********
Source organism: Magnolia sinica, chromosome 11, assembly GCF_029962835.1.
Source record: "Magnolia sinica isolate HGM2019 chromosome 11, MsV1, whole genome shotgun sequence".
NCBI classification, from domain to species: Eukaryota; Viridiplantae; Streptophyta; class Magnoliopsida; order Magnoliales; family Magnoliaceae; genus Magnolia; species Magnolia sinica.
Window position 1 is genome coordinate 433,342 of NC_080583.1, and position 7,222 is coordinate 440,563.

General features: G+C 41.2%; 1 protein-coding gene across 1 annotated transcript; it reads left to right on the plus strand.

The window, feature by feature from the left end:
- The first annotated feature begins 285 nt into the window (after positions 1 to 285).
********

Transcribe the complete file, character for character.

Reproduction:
Source organism: Magnolia sinica, chromosome 11, assembly GCF_029962835.1.
Source record: "Magnolia sinica isolate HGM2019 chromosome 11, MsV1, whole genome shotgun sequence".
NCBI classification, from domain to species: Eukaryota; Viridiplantae; Streptophyta; class Magnoliopsida; order Magnoliales; family Magnoliaceae; genus Magnolia; species Magnolia sinica.
Window position 1 is genome coordinate 433,342 of NC_080583.1, and position 7,222 is coordinate 440,563.

General features: G+C 41.2%; 1 protein-coding gene across 1 annotated transcript; it reads left to right on the plus strand.

The window, feature by feature from the left end:
- The first annotated feature begins 285 nt into the window (after positions 1 to 285).